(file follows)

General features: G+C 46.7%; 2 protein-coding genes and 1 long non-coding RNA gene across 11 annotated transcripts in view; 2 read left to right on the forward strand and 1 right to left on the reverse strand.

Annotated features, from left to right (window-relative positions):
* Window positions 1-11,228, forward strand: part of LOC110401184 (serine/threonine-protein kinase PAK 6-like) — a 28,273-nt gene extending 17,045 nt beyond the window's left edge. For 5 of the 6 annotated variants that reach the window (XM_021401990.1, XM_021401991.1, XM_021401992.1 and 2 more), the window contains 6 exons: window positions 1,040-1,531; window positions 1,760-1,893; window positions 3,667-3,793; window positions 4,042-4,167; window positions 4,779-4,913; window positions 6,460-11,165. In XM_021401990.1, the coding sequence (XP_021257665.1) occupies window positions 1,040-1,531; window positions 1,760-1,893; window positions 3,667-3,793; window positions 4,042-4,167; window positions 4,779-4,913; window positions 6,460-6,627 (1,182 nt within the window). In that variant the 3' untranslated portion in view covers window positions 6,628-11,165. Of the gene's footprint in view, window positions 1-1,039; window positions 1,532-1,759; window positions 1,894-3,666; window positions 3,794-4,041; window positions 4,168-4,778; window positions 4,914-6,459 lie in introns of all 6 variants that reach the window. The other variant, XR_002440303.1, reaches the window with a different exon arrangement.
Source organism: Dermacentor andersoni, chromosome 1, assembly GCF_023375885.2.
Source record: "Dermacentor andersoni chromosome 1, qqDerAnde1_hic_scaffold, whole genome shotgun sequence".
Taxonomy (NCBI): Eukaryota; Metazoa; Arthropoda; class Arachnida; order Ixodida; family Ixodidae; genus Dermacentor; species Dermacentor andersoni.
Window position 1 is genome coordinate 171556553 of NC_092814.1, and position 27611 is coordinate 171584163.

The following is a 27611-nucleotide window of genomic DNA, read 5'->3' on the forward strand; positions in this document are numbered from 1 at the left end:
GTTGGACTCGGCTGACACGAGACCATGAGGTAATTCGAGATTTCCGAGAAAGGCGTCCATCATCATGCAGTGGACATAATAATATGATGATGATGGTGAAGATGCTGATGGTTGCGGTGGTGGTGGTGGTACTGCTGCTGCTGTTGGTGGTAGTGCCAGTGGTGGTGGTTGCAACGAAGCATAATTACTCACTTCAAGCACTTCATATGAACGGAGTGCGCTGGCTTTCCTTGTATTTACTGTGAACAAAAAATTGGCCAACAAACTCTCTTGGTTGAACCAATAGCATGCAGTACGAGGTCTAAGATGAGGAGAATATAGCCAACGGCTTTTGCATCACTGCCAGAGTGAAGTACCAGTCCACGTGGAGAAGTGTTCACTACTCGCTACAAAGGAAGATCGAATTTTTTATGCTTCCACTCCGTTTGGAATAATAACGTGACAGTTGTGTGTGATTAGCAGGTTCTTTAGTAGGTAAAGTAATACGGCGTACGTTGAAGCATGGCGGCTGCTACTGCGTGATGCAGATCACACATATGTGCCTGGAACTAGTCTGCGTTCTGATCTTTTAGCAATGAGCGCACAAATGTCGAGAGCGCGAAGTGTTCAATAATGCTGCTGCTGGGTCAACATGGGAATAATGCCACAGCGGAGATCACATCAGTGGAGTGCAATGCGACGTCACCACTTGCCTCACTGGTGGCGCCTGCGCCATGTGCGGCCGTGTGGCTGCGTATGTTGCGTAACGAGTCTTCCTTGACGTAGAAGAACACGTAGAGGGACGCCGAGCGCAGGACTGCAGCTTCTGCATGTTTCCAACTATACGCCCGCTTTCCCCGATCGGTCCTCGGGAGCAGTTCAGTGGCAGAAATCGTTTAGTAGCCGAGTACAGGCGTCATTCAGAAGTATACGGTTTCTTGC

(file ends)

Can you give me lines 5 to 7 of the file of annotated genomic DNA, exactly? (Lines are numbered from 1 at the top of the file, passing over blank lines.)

Source record: "Dermacentor andersoni chromosome 1, qqDerAnde1_hic_scaffold, whole genome shotgun sequence".
Taxonomy (NCBI): Eukaryota; Metazoa; Arthropoda; class Arachnida; order Ixodida; family Ixodidae; genus Dermacentor; species Dermacentor andersoni.
Window position 1 is genome coordinate 171556553 of NC_092814.1, and position 27611 is coordinate 171584163.